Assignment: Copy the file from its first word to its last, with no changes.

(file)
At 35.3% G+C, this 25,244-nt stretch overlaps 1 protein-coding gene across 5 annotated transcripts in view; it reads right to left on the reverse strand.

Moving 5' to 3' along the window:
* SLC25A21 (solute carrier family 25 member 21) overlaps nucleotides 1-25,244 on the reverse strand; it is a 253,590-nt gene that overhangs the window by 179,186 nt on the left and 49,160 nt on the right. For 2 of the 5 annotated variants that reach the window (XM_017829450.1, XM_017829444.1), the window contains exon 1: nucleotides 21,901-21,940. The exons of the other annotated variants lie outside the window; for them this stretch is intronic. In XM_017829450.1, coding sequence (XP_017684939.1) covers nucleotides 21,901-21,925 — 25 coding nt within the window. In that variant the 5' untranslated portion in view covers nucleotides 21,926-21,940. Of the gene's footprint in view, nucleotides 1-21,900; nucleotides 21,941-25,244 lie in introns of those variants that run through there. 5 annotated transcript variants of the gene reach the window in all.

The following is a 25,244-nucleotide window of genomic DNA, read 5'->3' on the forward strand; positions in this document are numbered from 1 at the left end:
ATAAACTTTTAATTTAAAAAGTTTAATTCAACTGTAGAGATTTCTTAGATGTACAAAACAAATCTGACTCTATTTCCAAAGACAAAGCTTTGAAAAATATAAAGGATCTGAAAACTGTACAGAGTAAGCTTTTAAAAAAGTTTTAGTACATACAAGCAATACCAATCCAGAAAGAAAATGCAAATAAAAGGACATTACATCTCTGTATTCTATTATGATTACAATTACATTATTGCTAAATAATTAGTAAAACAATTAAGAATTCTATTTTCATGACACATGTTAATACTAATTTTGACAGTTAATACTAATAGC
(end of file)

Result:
At 35.3% G+C, this 25,244-nt stretch overlaps 1 protein-coding gene across 5 annotated transcripts in view; it reads right to left on the reverse strand.

Moving 5' to 3' along the window:
* SLC25A21 (solute carrier family 25 member 21) overlaps nucleotides 1-25,244 on the reverse strand; it is a 253,590-nt gene that overhangs the window by 179,186 nt on the left and 49,160 nt on the right. For 2 of the 5 annotated variants that reach the window (XM_017829450.1, XM_017829444.1), the window contains exon 1: nucleotides 21,901-21,940. The exons of the other annotated variants lie outside the window; for them this stretch is intronic. In XM_017829450.1, coding sequence (XP_017684939.1) covers nucleotides 21,901-21,925 — 25 coding nt within the window. In that variant the 5' untranslated portion in view covers nucleotides 21,926-21,940. Of the gene's footprint in view, nucleotides 1-21,900; nucleotides 21,941-25,244 lie in introns of those variants that run through there. 5 annotated transcript variants of the gene reach the window in all.

The following is a 25,244-nucleotide window of genomic DNA, read 5'->3' on the forward strand; positions in this document are numbered from 1 at the left end:
ATAAACTTTTAATTTAAAAAGTTTAATTCAACTGTAGAGATTTCTTAGATGTACAAAACAAATCTGACTCTATTTCCAAAGACAAAGCTTTGAAAAATATAAAGGATCTGAAAACTGTACAGAGTAAGCTTTTAAAAAAGTTTTAGTACATACAAGCAATACCAATCCAGAAAGAAAATGCAAATAAAAGGACATTACATCTCTGTATTCTATTATGATTACAATTACATTATTGCTAAATAATTAGTAAAACAATTAAGAATTCTATTTTCATGACACATGTTAATACTAATTTTGACAGTTAATACTAATAGC